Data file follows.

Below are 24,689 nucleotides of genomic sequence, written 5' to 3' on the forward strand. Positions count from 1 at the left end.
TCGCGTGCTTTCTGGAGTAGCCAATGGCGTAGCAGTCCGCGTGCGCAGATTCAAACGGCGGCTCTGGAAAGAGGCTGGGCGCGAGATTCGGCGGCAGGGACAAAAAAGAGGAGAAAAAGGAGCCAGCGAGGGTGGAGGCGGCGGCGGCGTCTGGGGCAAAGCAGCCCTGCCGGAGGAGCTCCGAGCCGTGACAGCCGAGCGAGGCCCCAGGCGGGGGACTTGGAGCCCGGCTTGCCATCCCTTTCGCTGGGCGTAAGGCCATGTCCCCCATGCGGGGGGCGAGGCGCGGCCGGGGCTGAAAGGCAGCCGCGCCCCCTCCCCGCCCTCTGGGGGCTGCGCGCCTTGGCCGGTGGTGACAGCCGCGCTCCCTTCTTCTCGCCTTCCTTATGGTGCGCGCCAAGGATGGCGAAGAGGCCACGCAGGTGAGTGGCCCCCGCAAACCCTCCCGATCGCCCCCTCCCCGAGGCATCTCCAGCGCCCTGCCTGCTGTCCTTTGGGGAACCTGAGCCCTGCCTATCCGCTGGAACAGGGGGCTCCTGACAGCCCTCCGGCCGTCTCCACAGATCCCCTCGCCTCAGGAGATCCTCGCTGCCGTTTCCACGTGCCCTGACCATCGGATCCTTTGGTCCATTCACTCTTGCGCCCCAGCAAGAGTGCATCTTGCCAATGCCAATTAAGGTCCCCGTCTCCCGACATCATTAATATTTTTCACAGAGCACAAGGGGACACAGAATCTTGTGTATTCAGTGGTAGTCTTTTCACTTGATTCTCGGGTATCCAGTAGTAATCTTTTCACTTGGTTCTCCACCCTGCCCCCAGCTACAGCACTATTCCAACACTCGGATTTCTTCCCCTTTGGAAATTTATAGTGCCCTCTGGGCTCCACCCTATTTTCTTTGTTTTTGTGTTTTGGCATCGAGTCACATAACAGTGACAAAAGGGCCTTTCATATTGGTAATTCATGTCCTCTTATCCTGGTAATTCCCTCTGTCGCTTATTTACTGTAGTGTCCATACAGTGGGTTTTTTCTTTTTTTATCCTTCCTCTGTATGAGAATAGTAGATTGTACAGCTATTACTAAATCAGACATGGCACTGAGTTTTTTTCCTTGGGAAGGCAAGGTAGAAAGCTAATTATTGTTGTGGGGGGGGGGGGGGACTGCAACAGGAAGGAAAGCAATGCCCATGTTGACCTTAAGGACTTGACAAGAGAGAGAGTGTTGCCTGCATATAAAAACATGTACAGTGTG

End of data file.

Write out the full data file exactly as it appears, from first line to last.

Below are 24,689 nucleotides of genomic sequence, written 5' to 3' on the forward strand. Positions count from 1 at the left end.
TCGCGTGCTTTCTGGAGTAGCCAATGGCGTAGCAGTCCGCGTGCGCAGATTCAAACGGCGGCTCTGGAAAGAGGCTGGGCGCGAGATTCGGCGGCAGGGACAAAAAAGAGGAGAAAAAGGAGCCAGCGAGGGTGGAGGCGGCGGCGGCGTCTGGGGCAAAGCAGCCCTGCCGGAGGAGCTCCGAGCCGTGACAGCCGAGCGAGGCCCCAGGCGGGGGACTTGGAGCCCGGCTTGCCATCCCTTTCGCTGGGCGTAAGGCCATGTCCCCCATGCGGGGGGCGAGGCGCGGCCGGGGCTGAAAGGCAGCCGCGCCCCCTCCCCGCCCTCTGGGGGCTGCGCGCCTTGGCCGGTGGTGACAGCCGCGCTCCCTTCTTCTCGCCTTCCTTATGGTGCGCGCCAAGGATGGCGAAGAGGCCACGCAGGTGAGTGGCCCCCGCAAACCCTCCCGATCGCCCCCTCCCCGAGGCATCTCCAGCGCCCTGCCTGCTGTCCTTTGGGGAACCTGAGCCCTGCCTATCCGCTGGAACAGGGGGCTCCTGACAGCCCTCCGGCCGTCTCCACAGATCCCCTCGCCTCAGGAGATCCTCGCTGCCGTTTCCACGTGCCCTGACCATCGGATCCTTTGGTCCATTCACTCTTGCGCCCCAGCAAGAGTGCATCTTGCCAATGCCAATTAAGGTCCCCGTCTCCCGACATCATTAATATTTTTCACAGAGCACAAGGGGACACAGAATCTTGTGTATTCAGTGGTAGTCTTTTCACTTGATTCTCGGGTATCCAGTAGTAATCTTTTCACTTGGTTCTCCACCCTGCCCCCAGCTACAGCACTATTCCAACACTCGGATTTCTTCCCCTTTGGAAATTTATAGTGCCCTCTGGGCTCCACCCTATTTTCTTTGTTTTTGTGTTTTGGCATCGAGTCACATAACAGTGACAAAAGGGCCTTTCATATTGGTAATTCATGTCCTCTTATCCTGGTAATTCCCTCTGTCGCTTATTTACTGTAGTGTCCATACAGTGGGTTTTTTCTTTTTTTATCCTTCCTCTGTATGAGAATAGTAGATTGTACAGCTATTACTAAATCAGACATGGCACTGAGTTTTTTTCCTTGGGAAGGCAAGGTAGAAAGCTAATTATTGTTGTGGGGGGGGGGGGGGACTGCAACAGGAAGGAAAGCAATGCCCATGTTGACCTTAAGGACTTGACAAGAGAGAGAGTGTTGCCTGCATATAAAAACATGTACAGTGTG